Hardware JPEG2000 on Linux

On this page you can find a Linux driver for the Eurotech CTR1474 frame grabber for embedded surveillance/monitoring applications.

If you are looking for the old E0904 please go here.

The CTR1474 uses the Analog Devices ADV212 for encoding and decoding a JPEG2000 video stream. It is interfaced to the PCI bus via a PLX 9056. The video-front end is the TWA2835. Both PAL and NTSC standards are supported (even in de-interlace mode).

CTR1474 block diagram

The board has 8 input channel but the video front-end can work on 4 channels at a time. So each of the actual channels (numbered from 0 to 3) has an independent mux that can select one of 2 inputs (A and B). Each of the 4 channels can be used to display playback video stream coming from ADV212 instead of the analog video-in.

The video front-end has 2 internal path: the monitor and the record path. It's possible to do a lot of video manipulation operations on each of these (like composing 4 channels in a picture, mirroring, filtering and much more). The monitor path is more specialized for end-user video output (has capabilities such as zooming, identifying area of motions, etc.), the record path for archiving purposes (DVR mode, automatic timed switching of channels, etc.). It's also possible to overlay the video with a user defined bitmap. Each path can be independently routed to one of 3 available outputs: analog video X, analog video Y and digital connection to the ADV212.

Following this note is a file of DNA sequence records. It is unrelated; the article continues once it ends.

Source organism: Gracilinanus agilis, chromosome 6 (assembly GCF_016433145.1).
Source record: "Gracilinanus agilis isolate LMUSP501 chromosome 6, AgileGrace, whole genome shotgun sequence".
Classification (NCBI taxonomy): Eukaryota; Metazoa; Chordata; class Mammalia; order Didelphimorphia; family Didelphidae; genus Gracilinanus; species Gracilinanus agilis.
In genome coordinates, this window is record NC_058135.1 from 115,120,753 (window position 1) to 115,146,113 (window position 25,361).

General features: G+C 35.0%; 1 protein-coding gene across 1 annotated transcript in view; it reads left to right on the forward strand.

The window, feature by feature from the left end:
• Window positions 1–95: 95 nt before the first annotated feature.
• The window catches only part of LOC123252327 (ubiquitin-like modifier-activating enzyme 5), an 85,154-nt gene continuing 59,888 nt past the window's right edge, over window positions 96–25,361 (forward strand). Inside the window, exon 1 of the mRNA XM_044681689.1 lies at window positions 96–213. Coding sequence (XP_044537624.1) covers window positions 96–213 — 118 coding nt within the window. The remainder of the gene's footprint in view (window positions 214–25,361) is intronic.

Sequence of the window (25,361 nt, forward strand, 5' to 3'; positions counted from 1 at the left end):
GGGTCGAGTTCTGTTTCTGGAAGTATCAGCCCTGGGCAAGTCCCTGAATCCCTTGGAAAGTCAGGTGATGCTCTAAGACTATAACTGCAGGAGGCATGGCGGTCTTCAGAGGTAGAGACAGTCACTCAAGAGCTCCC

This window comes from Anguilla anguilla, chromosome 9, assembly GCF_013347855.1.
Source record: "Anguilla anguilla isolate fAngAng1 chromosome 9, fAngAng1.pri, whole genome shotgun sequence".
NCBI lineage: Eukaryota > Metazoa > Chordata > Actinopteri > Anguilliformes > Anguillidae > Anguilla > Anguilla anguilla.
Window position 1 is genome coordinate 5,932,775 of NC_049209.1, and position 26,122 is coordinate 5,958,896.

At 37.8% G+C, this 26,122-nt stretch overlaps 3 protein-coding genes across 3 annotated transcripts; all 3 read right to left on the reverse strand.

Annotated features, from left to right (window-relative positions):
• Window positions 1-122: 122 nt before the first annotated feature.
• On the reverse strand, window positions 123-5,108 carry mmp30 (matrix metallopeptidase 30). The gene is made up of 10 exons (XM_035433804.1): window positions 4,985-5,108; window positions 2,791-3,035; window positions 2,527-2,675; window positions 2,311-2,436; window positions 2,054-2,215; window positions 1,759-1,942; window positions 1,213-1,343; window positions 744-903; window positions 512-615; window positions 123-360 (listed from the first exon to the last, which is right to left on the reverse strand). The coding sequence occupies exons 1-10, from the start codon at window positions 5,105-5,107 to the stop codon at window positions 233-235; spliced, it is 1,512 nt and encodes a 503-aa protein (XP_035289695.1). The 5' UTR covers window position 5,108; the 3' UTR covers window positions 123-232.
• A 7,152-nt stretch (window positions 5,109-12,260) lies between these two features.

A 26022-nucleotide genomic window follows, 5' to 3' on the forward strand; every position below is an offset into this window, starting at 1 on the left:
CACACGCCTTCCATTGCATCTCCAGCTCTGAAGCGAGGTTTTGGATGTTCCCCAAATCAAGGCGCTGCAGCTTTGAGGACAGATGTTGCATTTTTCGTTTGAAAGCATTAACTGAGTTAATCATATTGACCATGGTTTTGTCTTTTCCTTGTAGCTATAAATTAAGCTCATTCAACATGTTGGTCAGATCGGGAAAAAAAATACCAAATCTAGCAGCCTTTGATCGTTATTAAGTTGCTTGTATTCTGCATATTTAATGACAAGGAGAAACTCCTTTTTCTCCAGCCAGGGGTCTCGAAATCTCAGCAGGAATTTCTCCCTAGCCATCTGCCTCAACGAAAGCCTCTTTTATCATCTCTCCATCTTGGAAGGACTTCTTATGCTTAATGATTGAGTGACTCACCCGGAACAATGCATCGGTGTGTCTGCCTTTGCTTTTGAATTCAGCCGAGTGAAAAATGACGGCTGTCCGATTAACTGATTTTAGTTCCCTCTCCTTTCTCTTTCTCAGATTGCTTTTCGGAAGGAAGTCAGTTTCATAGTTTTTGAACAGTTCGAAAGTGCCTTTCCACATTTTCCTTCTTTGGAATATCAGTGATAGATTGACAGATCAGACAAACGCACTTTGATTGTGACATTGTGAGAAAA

The ADV212 is connected digitally to the video front-end. The connection can be switched in direction, so it's possible to record and to playback a video stream. The ADV212 is very flexible with a lot of options that can be set to achieve the right balance between quality and size of the obtained JPEG2000 frames. HIPI mode is also supported so the ADV212 can be used as a hardware accelerator for JPEG2000 encoding/decoding.

The video front-end provides motion, blind, night and loss of video detection. Such an event can generate an interrupt so polling is not required.

The current driver revision is 4.7 which is a complete rewrite for a better code style. It does use newer Linux kernel facilities so it's not compatible with aged kernels. You can download a copy here: ctr1474-4.7.tar.gz. The doxygen generated documentation is available on-line. The driver is released under the GNU Public License v.2, a complete copy is in the tarball.

Here you can see some picture of the CTR1474 itself obtained with a cheap (LIDL) surveillance camera attached to it:

I wish to thank Eurotech for letting me work on this interesting project. And especially Luca Calligaris, Stefano Zanolin, Claudio Trevisan, Enrico De Fent and Mauro Barella for their support. I wish to thank Christine Bako from Analog Devices for kindly and promptly answering my questions.